Our limitless repertoire of sound combinations and capacity for vocal learning is unmatched in the animal kingdom. To date, songbirds have been the focus of vocal learning studies in non-human animals, and evidence in mammals has been restricted to species of cetaceans, pinnipeds, elephants, and bats (Lattenkamp and Vernes 2018). Surprisingly, our closest living relatives, the non-human primates, are deficient in their ability to learn new vocalizations. This inability may be a result of a lack of neuronal potential required for vocal learning although the vocal tract is speech-ready (Fitch et al. 2016). Vocal production is, for the most part, highly constrained in non-human animals, and mammalian repertoires usually consist of a variety of grunts, threatening vocalizations, alarm calls, and screams (Seyfarth and Cheney 2012). Comparing the diverse array of vocal repertoires and communication across taxa is one way to identify the selective pressures behind vocal complexity and the biological underpinnings of language-specific traits. Finding an appropriate measure of vocal complexity, however, is challenging when there are no standard methods for quantifying, classifying, or describing vocal repertoires.

7.2 Measuring Vocal Complexity

7.2.1 Vocal Repertoire Size

Although communication is undoubtedly multimodal in nature, across the modalities the number of distinct signals or signaling units can be used as a representative of communicative complexity (Peckre et al. 2019). For studies investigating the modality of acoustic communication, one possible metric of vocal complexity is repertoire size. Repertoire size is defined by the number of call types produced by a species or population (Peckre et al. 2019). Therefore, repertoire size is a strictly numeric measure unable to provide any information concerning the function or usage of the calls that constitute them. Variable data collection methods among studies constrain the ability to make exact comparisons across species and genera, further limiting the informative value of repertoire size alone. In addition, comparing repertoire size leaves out the identification of species-specific calls that may have evolved.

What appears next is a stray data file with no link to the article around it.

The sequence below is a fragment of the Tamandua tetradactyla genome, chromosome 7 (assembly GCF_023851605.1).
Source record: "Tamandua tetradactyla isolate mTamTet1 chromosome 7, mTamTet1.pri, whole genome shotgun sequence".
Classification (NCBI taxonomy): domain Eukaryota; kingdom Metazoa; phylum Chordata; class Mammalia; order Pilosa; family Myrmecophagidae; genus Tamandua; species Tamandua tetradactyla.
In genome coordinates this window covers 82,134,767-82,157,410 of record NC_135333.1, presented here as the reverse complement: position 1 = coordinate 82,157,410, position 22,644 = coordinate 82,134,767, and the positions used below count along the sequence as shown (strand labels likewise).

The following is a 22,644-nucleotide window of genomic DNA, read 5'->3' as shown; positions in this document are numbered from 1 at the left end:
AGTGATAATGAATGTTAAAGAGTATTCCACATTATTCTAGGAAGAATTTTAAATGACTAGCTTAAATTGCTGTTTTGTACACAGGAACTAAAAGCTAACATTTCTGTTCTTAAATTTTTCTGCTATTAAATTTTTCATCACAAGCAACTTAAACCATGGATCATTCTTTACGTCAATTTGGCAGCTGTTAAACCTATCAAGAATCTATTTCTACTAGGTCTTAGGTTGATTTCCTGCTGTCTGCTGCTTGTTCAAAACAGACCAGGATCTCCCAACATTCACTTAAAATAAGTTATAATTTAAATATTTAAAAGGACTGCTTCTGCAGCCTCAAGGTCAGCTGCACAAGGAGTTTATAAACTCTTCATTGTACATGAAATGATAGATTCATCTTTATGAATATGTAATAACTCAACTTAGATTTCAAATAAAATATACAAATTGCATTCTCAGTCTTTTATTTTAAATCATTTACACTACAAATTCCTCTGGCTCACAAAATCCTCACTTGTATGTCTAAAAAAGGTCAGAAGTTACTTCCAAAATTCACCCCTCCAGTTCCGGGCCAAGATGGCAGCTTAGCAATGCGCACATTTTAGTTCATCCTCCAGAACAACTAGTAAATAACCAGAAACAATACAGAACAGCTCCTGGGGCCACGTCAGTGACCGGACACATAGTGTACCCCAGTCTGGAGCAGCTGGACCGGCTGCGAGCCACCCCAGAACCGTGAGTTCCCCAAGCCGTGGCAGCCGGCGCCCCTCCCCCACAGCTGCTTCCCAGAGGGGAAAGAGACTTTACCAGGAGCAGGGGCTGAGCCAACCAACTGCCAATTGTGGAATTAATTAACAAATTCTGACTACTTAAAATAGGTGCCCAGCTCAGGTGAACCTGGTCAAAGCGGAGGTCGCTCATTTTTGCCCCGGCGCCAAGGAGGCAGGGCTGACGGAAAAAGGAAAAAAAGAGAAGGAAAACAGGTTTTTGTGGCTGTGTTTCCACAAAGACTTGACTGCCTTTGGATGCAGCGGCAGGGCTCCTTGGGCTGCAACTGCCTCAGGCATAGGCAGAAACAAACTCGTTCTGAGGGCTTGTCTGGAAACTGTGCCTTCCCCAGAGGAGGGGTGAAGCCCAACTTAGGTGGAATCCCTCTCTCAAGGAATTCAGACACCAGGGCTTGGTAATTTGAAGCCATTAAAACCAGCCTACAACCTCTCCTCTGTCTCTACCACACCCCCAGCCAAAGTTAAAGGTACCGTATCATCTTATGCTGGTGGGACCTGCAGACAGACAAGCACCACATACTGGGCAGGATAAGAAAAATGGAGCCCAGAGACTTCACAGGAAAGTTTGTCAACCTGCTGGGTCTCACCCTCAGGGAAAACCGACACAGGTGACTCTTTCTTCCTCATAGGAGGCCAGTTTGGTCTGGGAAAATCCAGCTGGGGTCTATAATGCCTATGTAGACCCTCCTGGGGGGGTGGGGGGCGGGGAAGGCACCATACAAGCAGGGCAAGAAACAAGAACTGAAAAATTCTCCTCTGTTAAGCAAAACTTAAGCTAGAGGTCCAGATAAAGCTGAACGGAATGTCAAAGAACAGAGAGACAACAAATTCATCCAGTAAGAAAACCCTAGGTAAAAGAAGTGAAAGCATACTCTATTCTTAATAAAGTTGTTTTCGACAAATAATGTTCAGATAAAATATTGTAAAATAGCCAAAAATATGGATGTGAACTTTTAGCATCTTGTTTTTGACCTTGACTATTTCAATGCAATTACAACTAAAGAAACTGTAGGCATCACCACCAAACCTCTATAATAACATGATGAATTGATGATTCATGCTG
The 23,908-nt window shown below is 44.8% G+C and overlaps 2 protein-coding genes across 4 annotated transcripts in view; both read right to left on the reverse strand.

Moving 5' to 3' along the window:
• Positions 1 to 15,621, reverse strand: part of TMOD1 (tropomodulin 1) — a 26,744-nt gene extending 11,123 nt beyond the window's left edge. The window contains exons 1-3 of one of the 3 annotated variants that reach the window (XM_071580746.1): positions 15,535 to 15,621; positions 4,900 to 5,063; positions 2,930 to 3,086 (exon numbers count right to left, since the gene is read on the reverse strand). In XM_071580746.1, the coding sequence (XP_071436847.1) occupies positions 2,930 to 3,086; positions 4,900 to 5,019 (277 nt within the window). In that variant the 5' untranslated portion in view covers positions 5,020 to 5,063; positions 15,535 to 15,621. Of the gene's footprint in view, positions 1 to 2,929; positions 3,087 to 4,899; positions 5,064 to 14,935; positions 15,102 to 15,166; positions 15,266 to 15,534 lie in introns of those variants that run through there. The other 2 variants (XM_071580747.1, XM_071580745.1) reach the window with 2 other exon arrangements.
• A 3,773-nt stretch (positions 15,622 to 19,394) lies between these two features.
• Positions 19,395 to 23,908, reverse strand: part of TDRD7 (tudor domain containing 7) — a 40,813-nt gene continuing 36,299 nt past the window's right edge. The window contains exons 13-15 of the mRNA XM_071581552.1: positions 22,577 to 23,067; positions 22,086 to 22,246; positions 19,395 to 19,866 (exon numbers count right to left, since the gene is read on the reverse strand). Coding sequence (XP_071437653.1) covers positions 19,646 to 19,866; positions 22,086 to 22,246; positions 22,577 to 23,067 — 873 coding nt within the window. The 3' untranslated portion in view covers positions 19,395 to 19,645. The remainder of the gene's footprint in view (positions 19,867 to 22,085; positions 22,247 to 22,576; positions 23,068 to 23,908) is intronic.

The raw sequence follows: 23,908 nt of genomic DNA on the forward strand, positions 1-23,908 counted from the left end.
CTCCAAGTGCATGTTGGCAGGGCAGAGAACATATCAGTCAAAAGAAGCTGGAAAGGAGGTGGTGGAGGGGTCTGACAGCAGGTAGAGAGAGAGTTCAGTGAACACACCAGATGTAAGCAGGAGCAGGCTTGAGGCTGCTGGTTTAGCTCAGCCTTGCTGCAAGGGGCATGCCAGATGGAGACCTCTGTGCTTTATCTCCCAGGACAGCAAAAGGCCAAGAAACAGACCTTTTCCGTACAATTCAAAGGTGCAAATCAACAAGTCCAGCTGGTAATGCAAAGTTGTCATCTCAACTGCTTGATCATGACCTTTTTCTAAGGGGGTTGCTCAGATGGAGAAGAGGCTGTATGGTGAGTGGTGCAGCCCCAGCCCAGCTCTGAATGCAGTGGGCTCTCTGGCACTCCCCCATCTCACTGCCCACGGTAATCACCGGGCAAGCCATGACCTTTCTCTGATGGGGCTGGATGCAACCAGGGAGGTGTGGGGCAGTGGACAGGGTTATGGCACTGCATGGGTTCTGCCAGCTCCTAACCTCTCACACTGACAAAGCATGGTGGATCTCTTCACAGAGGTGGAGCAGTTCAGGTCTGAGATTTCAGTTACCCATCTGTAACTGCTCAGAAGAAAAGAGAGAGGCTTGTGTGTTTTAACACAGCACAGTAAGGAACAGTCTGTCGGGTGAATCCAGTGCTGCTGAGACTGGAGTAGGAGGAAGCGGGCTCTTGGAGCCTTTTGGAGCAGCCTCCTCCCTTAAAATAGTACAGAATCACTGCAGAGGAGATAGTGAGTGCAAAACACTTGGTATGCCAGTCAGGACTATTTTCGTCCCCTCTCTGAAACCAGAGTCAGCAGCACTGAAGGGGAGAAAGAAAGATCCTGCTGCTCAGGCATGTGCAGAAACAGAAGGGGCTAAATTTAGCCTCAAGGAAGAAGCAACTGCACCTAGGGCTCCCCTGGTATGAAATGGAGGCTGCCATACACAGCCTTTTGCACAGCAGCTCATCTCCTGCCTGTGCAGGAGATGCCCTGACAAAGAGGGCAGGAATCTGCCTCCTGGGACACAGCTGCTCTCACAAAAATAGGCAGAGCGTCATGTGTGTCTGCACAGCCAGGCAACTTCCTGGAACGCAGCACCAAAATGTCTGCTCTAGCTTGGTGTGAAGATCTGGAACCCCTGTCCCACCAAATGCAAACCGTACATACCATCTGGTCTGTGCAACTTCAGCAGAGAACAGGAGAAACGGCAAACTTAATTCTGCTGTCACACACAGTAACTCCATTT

Hohmann (1991) carried out a comparative analysis of the vocal repertoires of four species of Old World monkey (Macaca radiata, Macaca silenus, Presbytis johnii, Presbytis entellus). For the species under Hohmann’s (1991) investigation, previous reports of their vocalizations were very fragmented. To bypass this challenge and make accurate comparisons, Hohmann (1991) recorded calls from these four species and used the same methods to analyze the call recordings. Even though this study involved an intensive classification of the vocal repertoire of four different species, emphasis was placed on comparisons of the frequencies of call type emission and vocal activity among sex/age classes, rather than identifying species-specific calls or call usage. Therefore, the extent to which vocal complexity among the four species was investigated is limited.